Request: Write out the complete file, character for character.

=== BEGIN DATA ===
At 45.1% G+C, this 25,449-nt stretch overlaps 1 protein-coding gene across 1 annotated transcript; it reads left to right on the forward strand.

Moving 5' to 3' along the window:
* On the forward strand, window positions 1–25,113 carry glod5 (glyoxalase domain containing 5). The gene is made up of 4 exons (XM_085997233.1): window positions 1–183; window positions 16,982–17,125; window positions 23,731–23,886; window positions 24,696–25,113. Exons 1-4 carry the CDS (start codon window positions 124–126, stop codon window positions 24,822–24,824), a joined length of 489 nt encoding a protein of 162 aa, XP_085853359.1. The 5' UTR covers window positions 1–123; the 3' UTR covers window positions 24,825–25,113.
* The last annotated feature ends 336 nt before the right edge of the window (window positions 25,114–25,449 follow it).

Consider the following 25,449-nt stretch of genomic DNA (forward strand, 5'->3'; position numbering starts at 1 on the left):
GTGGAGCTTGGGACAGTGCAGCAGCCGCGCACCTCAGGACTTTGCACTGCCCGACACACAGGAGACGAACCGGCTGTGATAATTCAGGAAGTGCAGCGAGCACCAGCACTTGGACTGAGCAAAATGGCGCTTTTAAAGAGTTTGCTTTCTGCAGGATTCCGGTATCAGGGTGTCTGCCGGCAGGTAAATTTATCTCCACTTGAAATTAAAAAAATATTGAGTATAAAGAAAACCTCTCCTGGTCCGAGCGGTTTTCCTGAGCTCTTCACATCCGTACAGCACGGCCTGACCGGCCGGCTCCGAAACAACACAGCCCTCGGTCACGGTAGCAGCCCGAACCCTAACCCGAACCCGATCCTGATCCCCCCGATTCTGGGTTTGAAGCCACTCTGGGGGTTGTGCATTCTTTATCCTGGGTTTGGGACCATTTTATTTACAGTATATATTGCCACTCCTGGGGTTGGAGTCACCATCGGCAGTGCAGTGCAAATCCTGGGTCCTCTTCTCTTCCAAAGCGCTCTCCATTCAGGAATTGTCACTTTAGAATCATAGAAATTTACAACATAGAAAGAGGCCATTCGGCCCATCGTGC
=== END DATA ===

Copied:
At 45.1% G+C, this 25,449-nt stretch overlaps 1 protein-coding gene across 1 annotated transcript; it reads left to right on the forward strand.

Moving 5' to 3' along the window:
* On the forward strand, window positions 1–25,113 carry glod5 (glyoxalase domain containing 5). The gene is made up of 4 exons (XM_085997233.1): window positions 1–183; window positions 16,982–17,125; window positions 23,731–23,886; window positions 24,696–25,113. Exons 1-4 carry the CDS (start codon window positions 124–126, stop codon window positions 24,822–24,824), a joined length of 489 nt encoding a protein of 162 aa, XP_085853359.1. The 5' UTR covers window positions 1–123; the 3' UTR covers window positions 24,825–25,113.
* The last annotated feature ends 336 nt before the right edge of the window (window positions 25,114–25,449 follow it).

Consider the following 25,449-nt stretch of genomic DNA (forward strand, 5'->3'; position numbering starts at 1 on the left):
GTGGAGCTTGGGACAGTGCAGCAGCCGCGCACCTCAGGACTTTGCACTGCCCGACACACAGGAGACGAACCGGCTGTGATAATTCAGGAAGTGCAGCGAGCACCAGCACTTGGACTGAGCAAAATGGCGCTTTTAAAGAGTTTGCTTTCTGCAGGATTCCGGTATCAGGGTGTCTGCCGGCAGGTAAATTTATCTCCACTTGAAATTAAAAAAATATTGAGTATAAAGAAAACCTCTCCTGGTCCGAGCGGTTTTCCTGAGCTCTTCACATCCGTACAGCACGGCCTGACCGGCCGGCTCCGAAACAACACAGCCCTCGGTCACGGTAGCAGCCCGAACCCTAACCCGAACCCGATCCTGATCCCCCCGATTCTGGGTTTGAAGCCACTCTGGGGGTTGTGCATTCTTTATCCTGGGTTTGGGACCATTTTATTTACAGTATATATTGCCACTCCTGGGGTTGGAGTCACCATCGGCAGTGCAGTGCAAATCCTGGGTCCTCTTCTCTTCCAAAGCGCTCTCCATTCAGGAATTGTCACTTTAGAATCATAGAAATTTACAACATAGAAAGAGGCCATTCGGCCCATCGTGC